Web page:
How Nambooze beat Museveni
MUKONO – Betty Nambooze rode on her close ties with Mengo, a well knit opposition front and the fast fading popularity of the incumbent MP, the ruling NRM’s Peter Bakaluba Mukasa to coast to victory in the Mukono North Parliamentary by-election on Tuesday.
The contest looked close from the start, but Nambooze delivered a convincing victory, polling 16,142 votes to Bakaluba’s 14,302 – winning by more than 1,840 votes. The other six candidates scored dismally.
The announcement of results went on smoothly save for a little hitch when the returning officer announced that Bakaluba had polled 500 votes in Kalagala, to Nambooze’s 50. Nambooze’s supporters who had mobbed the town hall contested the result, arguing that the station couldn’t have such a huge number of voters.
The Mukono returning officer Francis Nkurunziza then argued, as tempers flared, that according to the law, only results received from polling officers in sealed envelopes can be declared and that, in case of any objection, the contesting candidate must put the complaint in writing.
“Since there is no complaint, the results stand,” he declared. In the end, the matter was sorted and EC Chairman, Badru Kiggundu declared Nambooze the winner of the Mukono North by-election shortly after midnight. The celebrations began in earnest. Nambooze’s frenzied supporters belted out ululations, awakening the now sleepy Mukono town council. It was a true testament that her win was the people’s win.
But how did she do it?
At long last, Nambooze has achieved her political dream of straddling the corridors of Parliament not as a visitor, but as a people’s representative. It remains to be seen what impact she will make in a House, dominated by the NRM.
She told us the people of Mukono North should not expect much from her in the six months left to the end of the Eighth Parliament.
“This is going to be a very big journey but the Chinese have a saying that even a journey of 1,000 miles begins with one step; so, let Mukono North be the start of this journey to restore hope and courage,” she told The Observer in an interview.
Throughout her campaigns, Nambooze emphasised that she enjoyed a special relationship with the Mengo establishment that Bakaluba did not have.
Many people know that her arrest along with the two Mengo ministers in 2008 by the central government on charges of promoting sectarianism was motivated by her tireless criticism of the way the government was treating Mengo.
Others got to know her when she toured parts of Buganda in 2007 as the coordinator of Buganda’s Central Civic Education Committee, tasked by the Kabaka to teach people about the importance of land and to oppose the Land Amendment Bill, which was passed into law last year.
So, while Mukono North comprises of many ethnic groups, the question of Buganda is still significant and played a crucial role in this election and whoever propagated it best carried the day.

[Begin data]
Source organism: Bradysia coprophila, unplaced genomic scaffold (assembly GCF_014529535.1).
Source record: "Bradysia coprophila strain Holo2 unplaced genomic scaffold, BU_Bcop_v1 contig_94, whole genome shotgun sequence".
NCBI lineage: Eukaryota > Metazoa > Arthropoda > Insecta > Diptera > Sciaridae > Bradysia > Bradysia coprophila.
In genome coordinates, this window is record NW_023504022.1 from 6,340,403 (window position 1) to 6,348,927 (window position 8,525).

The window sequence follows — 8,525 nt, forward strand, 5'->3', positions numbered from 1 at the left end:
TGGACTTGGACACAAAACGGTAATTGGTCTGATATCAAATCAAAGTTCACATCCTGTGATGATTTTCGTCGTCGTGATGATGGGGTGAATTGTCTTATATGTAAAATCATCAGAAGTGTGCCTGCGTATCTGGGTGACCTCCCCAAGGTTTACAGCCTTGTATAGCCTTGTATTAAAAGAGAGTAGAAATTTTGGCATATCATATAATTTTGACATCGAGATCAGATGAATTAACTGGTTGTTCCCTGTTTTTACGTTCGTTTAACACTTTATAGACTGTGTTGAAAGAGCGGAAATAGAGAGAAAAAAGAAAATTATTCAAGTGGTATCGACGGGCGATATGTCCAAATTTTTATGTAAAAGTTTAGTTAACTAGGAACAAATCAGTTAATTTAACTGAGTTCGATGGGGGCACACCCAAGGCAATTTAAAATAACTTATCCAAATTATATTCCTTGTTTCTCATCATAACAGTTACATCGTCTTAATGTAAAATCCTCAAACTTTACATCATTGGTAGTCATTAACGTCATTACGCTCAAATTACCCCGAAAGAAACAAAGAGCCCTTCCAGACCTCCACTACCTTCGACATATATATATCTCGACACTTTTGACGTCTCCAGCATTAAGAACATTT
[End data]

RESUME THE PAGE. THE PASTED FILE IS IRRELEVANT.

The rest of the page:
During the campaigns, quite a number of people expressed dismay that Buganda’s CBS radio remains closed nine months after it was accused by the NRM of inciting violence and hatred towards government during the September 2009 riots.
Nambooze always told her rallies that small as she is, she would exert pressure on government to reopen the station while Bakaluba campaigning in Kabula and Katoogo, last week, told people that it would be opened soon, if they elected him.
They did not believe him and showed him the exit. Other than the Mengo factor, the unity exhibited by the opposition boosted Nambooze’s chances of winning.
If the opposing parties needed evidence that working together is the way to go, the Mukono North by-election provided plenty of that. First and foremost, various members of the IPC raised the Shs 62 million that financed Nambooze’s campaign.
Secondly, opposition bigwigs including FDC President Dr. Kizza Besigye, CP President Ken Lukyamuzi and other leading members of the opposition went to the constituency a number of times to shore up support for Nambooze.
From the IPC, Nambooze built a close-knit unit of mobilisers, who kept her posted on the latest political developments and devised strategies for her. The only blot in this arrangement was the wrangling between the different DP factions that at times derailed her campaigns.
She told us that DP did not make any monetary contribution towards her campaign though Party President Norbert Mao gave her moral support. In spite of all that, on polling day, MPs Patrick Oboi, Charles Ekemu, all from FDC, Joseph Balikuddembe, Erias Lukwago, Ssebuliba Mutumba, Moses Kabusu of DP and other opposition officials like Salaamu Musumba, Sarah Eperu, Ibrahim Ssemujju kept vigil to protect Nambooze’s vote.
That Bakaluba’s popularity was on the wane was as clear as daylight. Elected to Parliament in 2001, the former host of Simba FM political talk show Olutindo (the bridge) failed to put his analytical skills to good use.
In 2006, he defeated Nambooze but the election was marred by rigging, which was confirmed by the Supreme Court ruling that annulled the election. This court case tainted his image which had been closely tied to his religious accomplishments.